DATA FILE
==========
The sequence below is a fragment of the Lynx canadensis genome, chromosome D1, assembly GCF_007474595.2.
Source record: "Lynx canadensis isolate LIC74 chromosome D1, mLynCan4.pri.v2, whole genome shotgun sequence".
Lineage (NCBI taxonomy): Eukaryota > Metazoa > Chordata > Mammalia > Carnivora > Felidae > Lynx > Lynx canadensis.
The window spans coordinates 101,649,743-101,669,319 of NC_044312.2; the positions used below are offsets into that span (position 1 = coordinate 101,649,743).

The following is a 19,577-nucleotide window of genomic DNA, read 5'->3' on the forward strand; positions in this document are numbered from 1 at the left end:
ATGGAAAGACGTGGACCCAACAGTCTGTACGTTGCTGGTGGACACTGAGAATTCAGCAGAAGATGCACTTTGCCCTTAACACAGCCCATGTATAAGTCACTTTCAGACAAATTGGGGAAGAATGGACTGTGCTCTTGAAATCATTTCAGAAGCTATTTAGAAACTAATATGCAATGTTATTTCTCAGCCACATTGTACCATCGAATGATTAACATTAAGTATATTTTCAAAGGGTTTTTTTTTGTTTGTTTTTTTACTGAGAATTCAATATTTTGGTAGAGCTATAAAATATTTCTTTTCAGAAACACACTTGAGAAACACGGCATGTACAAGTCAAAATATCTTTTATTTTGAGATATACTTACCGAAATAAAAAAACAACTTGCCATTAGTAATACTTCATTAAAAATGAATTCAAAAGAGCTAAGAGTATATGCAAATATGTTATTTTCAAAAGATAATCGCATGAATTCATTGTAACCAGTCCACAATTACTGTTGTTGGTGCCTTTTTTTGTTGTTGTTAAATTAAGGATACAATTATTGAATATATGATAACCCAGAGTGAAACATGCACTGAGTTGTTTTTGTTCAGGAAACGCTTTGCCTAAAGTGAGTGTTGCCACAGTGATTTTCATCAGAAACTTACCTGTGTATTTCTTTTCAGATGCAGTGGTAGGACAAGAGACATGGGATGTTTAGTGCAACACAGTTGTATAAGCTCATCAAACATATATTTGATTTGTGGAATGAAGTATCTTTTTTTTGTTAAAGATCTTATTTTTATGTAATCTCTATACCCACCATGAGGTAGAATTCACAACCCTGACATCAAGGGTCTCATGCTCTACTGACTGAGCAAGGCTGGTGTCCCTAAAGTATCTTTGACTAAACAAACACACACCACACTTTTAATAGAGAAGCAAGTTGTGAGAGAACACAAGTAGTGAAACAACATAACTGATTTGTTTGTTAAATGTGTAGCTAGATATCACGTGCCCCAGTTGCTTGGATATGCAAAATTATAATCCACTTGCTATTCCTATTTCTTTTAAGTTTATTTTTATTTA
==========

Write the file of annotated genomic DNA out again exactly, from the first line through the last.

The sequence below is a fragment of the Lynx canadensis genome, chromosome D1, assembly GCF_007474595.2.
Source record: "Lynx canadensis isolate LIC74 chromosome D1, mLynCan4.pri.v2, whole genome shotgun sequence".
Lineage (NCBI taxonomy): Eukaryota > Metazoa > Chordata > Mammalia > Carnivora > Felidae > Lynx > Lynx canadensis.
The window spans coordinates 101,649,743-101,669,319 of NC_044312.2; the positions used below are offsets into that span (position 1 = coordinate 101,649,743).

The following is a 19,577-nucleotide window of genomic DNA, read 5'->3' on the forward strand; positions in this document are numbered from 1 at the left end:
ATGGAAAGACGTGGACCCAACAGTCTGTACGTTGCTGGTGGACACTGAGAATTCAGCAGAAGATGCACTTTGCCCTTAACACAGCCCATGTATAAGTCACTTTCAGACAAATTGGGGAAGAATGGACTGTGCTCTTGAAATCATTTCAGAAGCTATTTAGAAACTAATATGCAATGTTATTTCTCAGCCACATTGTACCATCGAATGATTAACATTAAGTATATTTTCAAAGGGTTTTTTTTTGTTTGTTTTTTTACTGAGAATTCAATATTTTGGTAGAGCTATAAAATATTTCTTTTCAGAAACACACTTGAGAAACACGGCATGTACAAGTCAAAATATCTTTTATTTTGAGATATACTTACCGAAATAAAAAAACAACTTGCCATTAGTAATACTTCATTAAAAATGAATTCAAAAGAGCTAAGAGTATATGCAAATATGTTATTTTCAAAAGATAATCGCATGAATTCATTGTAACCAGTCCACAATTACTGTTGTTGGTGCCTTTTTTTGTTGTTGTTAAATTAAGGATACAATTATTGAATATATGATAACCCAGAGTGAAACATGCACTGAGTTGTTTTTGTTCAGGAAACGCTTTGCCTAAAGTGAGTGTTGCCACAGTGATTTTCATCAGAAACTTACCTGTGTATTTCTTTTCAGATGCAGTGGTAGGACAAGAGACATGGGATGTTTAGTGCAACACAGTTGTATAAGCTCATCAAACATATATTTGATTTGTGGAATGAAGTATCTTTTTTTTGTTAAAGATCTTATTTTTATGTAATCTCTATACCCACCATGAGGTAGAATTCACAACCCTGACATCAAGGGTCTCATGCTCTACTGACTGAGCAAGGCTGGTGTCCCTAAAGTATCTTTGACTAAACAAACACACACCACACTTTTAATAGAGAAGCAAGTTGTGAGAGAACACAAGTAGTGAAACAACATAACTGATTTGTTTGTTAAATGTGTAGCTAGATATCACGTGCCCCAGTTGCTTGGATATGCAAAATTATAATCCACTTGCTATTCCTATTTCTTTTAAGTTTATTTTTATTTA